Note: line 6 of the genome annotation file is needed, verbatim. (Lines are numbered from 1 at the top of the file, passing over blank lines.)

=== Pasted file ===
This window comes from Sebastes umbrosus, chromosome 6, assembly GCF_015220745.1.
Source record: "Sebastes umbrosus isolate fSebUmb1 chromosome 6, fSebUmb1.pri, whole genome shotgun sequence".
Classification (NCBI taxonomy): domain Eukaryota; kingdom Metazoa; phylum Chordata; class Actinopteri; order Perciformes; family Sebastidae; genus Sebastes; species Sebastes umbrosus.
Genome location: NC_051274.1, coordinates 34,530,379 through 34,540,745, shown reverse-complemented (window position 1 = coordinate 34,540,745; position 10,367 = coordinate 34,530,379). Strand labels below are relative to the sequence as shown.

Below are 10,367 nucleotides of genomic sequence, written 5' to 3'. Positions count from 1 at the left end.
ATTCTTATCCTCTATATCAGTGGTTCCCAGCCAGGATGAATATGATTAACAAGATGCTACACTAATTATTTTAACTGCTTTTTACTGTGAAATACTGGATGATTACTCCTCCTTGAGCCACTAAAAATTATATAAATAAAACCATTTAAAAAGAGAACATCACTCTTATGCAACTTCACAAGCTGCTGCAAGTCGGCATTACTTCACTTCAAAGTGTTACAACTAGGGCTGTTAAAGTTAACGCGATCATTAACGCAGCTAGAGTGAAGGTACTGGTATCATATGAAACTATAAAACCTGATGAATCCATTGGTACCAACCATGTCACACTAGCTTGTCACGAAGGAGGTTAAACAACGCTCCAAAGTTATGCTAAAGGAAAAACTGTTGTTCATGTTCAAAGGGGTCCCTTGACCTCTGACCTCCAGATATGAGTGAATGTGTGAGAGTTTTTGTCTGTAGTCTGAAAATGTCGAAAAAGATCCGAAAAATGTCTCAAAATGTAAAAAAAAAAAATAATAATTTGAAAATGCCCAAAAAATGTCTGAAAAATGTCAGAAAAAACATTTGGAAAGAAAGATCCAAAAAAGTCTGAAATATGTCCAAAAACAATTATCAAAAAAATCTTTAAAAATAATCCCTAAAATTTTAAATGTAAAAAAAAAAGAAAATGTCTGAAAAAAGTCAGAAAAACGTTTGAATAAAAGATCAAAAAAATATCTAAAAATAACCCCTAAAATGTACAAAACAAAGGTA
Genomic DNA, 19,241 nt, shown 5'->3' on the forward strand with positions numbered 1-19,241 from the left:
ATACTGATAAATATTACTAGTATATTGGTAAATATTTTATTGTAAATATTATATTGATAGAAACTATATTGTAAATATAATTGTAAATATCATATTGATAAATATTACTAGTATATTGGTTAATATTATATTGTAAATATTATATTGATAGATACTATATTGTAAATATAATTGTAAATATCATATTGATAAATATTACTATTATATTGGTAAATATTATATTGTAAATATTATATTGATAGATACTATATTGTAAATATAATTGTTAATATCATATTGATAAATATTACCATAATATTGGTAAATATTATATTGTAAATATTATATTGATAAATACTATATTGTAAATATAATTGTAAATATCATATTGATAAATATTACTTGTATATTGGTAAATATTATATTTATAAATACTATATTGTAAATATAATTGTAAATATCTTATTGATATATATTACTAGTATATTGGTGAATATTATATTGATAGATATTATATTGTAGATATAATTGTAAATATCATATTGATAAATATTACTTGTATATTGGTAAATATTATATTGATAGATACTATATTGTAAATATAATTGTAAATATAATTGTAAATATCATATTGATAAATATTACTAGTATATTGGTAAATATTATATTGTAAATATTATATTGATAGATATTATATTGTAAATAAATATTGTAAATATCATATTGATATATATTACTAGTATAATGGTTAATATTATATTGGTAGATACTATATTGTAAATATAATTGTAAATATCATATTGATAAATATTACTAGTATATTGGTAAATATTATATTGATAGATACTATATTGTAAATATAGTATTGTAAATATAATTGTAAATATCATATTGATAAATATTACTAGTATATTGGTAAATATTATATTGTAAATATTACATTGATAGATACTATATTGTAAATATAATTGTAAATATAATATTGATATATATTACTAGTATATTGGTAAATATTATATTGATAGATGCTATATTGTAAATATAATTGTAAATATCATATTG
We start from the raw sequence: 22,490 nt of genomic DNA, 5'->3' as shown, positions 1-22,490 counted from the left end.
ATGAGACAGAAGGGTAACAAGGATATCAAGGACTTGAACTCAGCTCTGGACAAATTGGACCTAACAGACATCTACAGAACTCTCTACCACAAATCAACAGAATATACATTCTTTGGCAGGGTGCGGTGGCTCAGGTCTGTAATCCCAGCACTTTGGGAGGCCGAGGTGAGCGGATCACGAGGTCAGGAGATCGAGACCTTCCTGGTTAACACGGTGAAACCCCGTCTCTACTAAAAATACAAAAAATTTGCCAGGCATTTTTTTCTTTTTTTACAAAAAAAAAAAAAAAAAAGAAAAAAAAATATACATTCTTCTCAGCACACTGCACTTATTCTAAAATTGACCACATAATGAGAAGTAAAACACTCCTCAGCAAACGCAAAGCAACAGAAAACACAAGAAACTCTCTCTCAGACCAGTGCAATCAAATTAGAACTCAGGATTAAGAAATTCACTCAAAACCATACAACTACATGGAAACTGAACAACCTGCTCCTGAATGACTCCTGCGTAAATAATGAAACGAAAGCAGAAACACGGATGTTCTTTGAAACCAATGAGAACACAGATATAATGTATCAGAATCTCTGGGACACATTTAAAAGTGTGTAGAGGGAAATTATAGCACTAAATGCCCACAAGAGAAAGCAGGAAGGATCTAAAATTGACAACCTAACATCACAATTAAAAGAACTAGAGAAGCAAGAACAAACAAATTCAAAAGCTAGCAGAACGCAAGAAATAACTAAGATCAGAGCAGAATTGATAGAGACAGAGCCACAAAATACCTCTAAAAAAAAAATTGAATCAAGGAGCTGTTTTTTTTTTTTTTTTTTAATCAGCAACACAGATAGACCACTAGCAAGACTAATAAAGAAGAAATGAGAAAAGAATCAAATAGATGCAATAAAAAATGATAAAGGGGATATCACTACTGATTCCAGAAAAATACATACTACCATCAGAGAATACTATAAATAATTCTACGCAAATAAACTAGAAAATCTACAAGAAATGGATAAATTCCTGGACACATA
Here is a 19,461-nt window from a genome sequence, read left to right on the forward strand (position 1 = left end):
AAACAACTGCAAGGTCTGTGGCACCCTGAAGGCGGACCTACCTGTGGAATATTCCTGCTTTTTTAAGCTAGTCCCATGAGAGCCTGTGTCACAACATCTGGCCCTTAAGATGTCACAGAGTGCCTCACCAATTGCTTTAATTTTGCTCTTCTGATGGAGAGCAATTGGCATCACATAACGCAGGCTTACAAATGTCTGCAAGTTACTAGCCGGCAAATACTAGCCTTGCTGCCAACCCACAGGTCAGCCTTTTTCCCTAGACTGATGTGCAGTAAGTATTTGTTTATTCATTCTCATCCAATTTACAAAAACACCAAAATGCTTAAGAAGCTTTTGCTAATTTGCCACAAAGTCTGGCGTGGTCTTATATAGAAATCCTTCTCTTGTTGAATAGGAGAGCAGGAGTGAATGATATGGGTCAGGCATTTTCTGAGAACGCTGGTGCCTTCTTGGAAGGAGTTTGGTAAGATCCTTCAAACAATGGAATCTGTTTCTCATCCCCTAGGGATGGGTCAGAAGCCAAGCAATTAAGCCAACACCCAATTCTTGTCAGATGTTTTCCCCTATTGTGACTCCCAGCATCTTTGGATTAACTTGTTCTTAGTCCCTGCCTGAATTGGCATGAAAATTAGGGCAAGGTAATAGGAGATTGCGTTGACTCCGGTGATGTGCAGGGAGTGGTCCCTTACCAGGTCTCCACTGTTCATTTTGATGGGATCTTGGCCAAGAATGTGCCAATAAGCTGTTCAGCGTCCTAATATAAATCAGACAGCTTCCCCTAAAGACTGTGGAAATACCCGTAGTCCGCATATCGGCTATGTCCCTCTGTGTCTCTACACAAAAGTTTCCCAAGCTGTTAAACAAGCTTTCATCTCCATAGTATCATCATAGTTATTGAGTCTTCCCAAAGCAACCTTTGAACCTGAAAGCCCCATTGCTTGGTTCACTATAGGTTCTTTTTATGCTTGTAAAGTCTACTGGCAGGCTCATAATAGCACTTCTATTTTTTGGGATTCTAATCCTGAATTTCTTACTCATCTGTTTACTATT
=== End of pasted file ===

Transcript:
ATTCTTATCCTCTATATCAGTGGTTCCCAGCCAGGATGAATATGATTAACAAGATGCTACACTAATTATTTTAACTGCTTTTTACTGTGAAATACTGGATGATTACTCCTCCTTGAGCCACTAAAAATTATATAAATAAAACCATTTAAAAAGAGAACATCACTCTTATGCAACTTCACAAGCTGCTGCAAGTCGGCATTACTTCACTTCAAAGTGTTACAACTAGGGCTGTTAAAGTTAACGCGATCATTAACGCAGCTAGAGTGAAGGTACTGGTATCATATGAAACTATAAAACCTGATGAATCCATTGGTACCAACCATGTCACACTAGCTTGTCACGAAGGAGGTTAAACAACGCTCCAAAGTTATGCTAAAGGAAAAACTGTTGTTCATGTTCAAAGGGGTCCCTTGACCTCTGACCTCCAGATATGAGTGAATGTGTGAGAGTTTTTGTCTGTAGTCTGAAAATGTCGAAAAAGATCCGAAAAATGTCTCAAAATGTAAAAAAAAAAAATAATAATTTGAAAATGCCCAAAAAATGTCTGAAAAATGTCAGAAAAAACATTTGGAAAGAAAGATCCAAAAAAGTCTGAAATATGTCCAAAAACAATTATCAAAAAAATCTTTAAAAATAATCCCTAAAATTTTAAATGTAAAAAAAAAAGAAAATGTCTGAAAAAAGTCAGAAAAACGTTTGAATAAAAGATCAAAAAAATATCTAAAAATAACCCCTAAAATGTACAAAACAAAGGTA